It all started with 3 Salem village girls who claimed to be possessed by the devil and accused several local women of witchcraft.  It was largely fear and suspicion that led to the hysteria and subsequent witch hunts.  Greed also appeared to be a cause of people accusing each other of practicing witchcraft. You could accuse a land owner of witchcraft and ultimately end up taking possession of his property. 

I was greatly moved by the following words, which I saw mounted on the wall as I was touring the Witch House:

"Throughout history, when one group perceives a danger or threat from another group, mankind is capable of great cruelty in our effort to nullify or remove that threat.  We consent to acts that bring dire consequences in our attempts to control our circumstances, our fortunes, and engineer their improvement.  From the ongoing persecution of "child witches" in Africa to global terrorism, to classroom and cyber bullying we are still surrounded with events that marginalize the group or individual through acts of violence or domination."

Although these accusations and subsequent hysteria seem ridiculous to most of us, it's important to remember and reflect on events like the Salem Witch Trials.  We must be careful not to let fear and suspicion convert sensible people into terrified beings that commit acts that chip away at our humanity.

In addition to discovering it's rich history, there are SO many fun and interesting things to see and do in Salem Massachusetts. There are museums, Witch Trial re-enactments, historic places, ghost walks, historic walks & lectures, harbor tours, a trolley tour, some great restaurants to eat in and more!  Start planning your Salem, Massachusetts trip by visiting the Salem visitors site.   We stayed only 2 nights, but I'd love to visit again to see and do all the things we didn't get to on this trip.



Of course, no trip to Salem Massachusetts would be complete without a visit to the House of the Seven Gables, on which the 1851 novel by Nathaniel Hawthorne is based.  The home was owned by his cousin and Nathaniel spent much of his youth at the house.   His ancestors were involved in the 1692 Salem witch trials.  His novel makes references to the supernatural and witchcraft.


The gardens at the House of the Seven Gables in Salem Massachusetts are lovely and overlook the harbor.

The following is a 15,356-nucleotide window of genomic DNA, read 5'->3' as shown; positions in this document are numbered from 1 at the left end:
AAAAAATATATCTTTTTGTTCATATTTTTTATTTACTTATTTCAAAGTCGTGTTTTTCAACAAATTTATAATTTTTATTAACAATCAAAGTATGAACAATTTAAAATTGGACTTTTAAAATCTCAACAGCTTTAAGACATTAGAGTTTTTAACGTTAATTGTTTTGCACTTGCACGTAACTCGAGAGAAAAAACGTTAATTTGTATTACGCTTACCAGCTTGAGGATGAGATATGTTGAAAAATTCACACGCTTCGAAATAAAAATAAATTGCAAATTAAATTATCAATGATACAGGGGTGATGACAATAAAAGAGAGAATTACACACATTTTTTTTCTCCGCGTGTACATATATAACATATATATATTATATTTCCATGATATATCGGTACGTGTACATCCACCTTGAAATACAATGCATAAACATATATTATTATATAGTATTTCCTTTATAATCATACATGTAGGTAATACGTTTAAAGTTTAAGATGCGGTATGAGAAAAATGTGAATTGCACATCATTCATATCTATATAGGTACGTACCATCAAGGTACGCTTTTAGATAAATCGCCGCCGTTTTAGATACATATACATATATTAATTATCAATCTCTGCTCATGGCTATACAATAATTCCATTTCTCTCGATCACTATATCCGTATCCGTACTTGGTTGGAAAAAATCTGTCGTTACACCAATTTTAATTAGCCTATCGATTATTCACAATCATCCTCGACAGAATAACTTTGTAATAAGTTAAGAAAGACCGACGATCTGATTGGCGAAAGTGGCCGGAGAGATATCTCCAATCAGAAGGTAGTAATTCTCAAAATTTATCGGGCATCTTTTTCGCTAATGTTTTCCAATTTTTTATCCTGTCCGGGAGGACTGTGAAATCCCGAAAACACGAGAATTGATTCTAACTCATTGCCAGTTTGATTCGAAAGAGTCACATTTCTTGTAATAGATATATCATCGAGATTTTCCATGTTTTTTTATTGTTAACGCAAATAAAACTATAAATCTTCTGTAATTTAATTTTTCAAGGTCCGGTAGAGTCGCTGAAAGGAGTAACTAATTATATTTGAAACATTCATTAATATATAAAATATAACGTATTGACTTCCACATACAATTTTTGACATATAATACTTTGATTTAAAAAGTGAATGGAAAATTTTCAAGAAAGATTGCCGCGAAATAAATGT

On our way to the House of the Seven Gables we passed lots of fun little shops and attractions.


I popped into a place called WITCH WAY GIFTS.  Lo and Behold, I found the adorable Halloween flag I'd seen a year ago but didn't buy!


I'd been searching for it for 2 months in stores and online.  How fitting that I finally found it in SALEM MASSACHUSETTS days before Halloween!  Coincidence?  Hmmmmm.....

What spooky or fun things did you do this Halloween?  Leave us a comment and share!
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10 comments:

  1. Wow, I didn't know about the animal aspect of the trials! That really sad, as is the entire process. We'll be moving to New England this coming year, so I'm curious to check out Salem (perhaps take Salem the cat, too!).

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    1. Isn't it so weird, the strange things they believed!? The whole thing was so tragic, it's amazing that they truly believed these things. How exciting to be moving to that area, it's so beautiful but not quite as nice as Florida! I'm on Long Island, NY. We head up to New England a lot, so many great places up there.

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  2. Oh wow! What a neat trip!!! Happy Halloween!

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    1. It really was a fun trip. Hope you had a great Halloween too!

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  3. Mom loves going to places like that. So interesting
    Woof,
    Lily & Edward

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    1. It was so interesting and educational too. I love historic places.

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  4. What a fascinating trip. It is so hard to believe that witch trials happened here in the U.S. No way would dogs be involved! BOL!

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    1. It really was fascinating, I just can't believe the tragedy of it all. It truly is incomprehensible to think it happened here. It's crazy that they even dragged dogs into that mess!

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  5. The witch hunt is indeed a sobering part of American history, I admit I don't much about it, including the part about the dogs. I am saddened that people still commit horrible acts against someone who is "different" based on fear.

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  6. I didn't know about the dogs either. It's such a fascinating aspect of history, yet horrifying when you really think about it. Thanks for sharing the reality of it!
    Jan, Wag 'n Woof Pets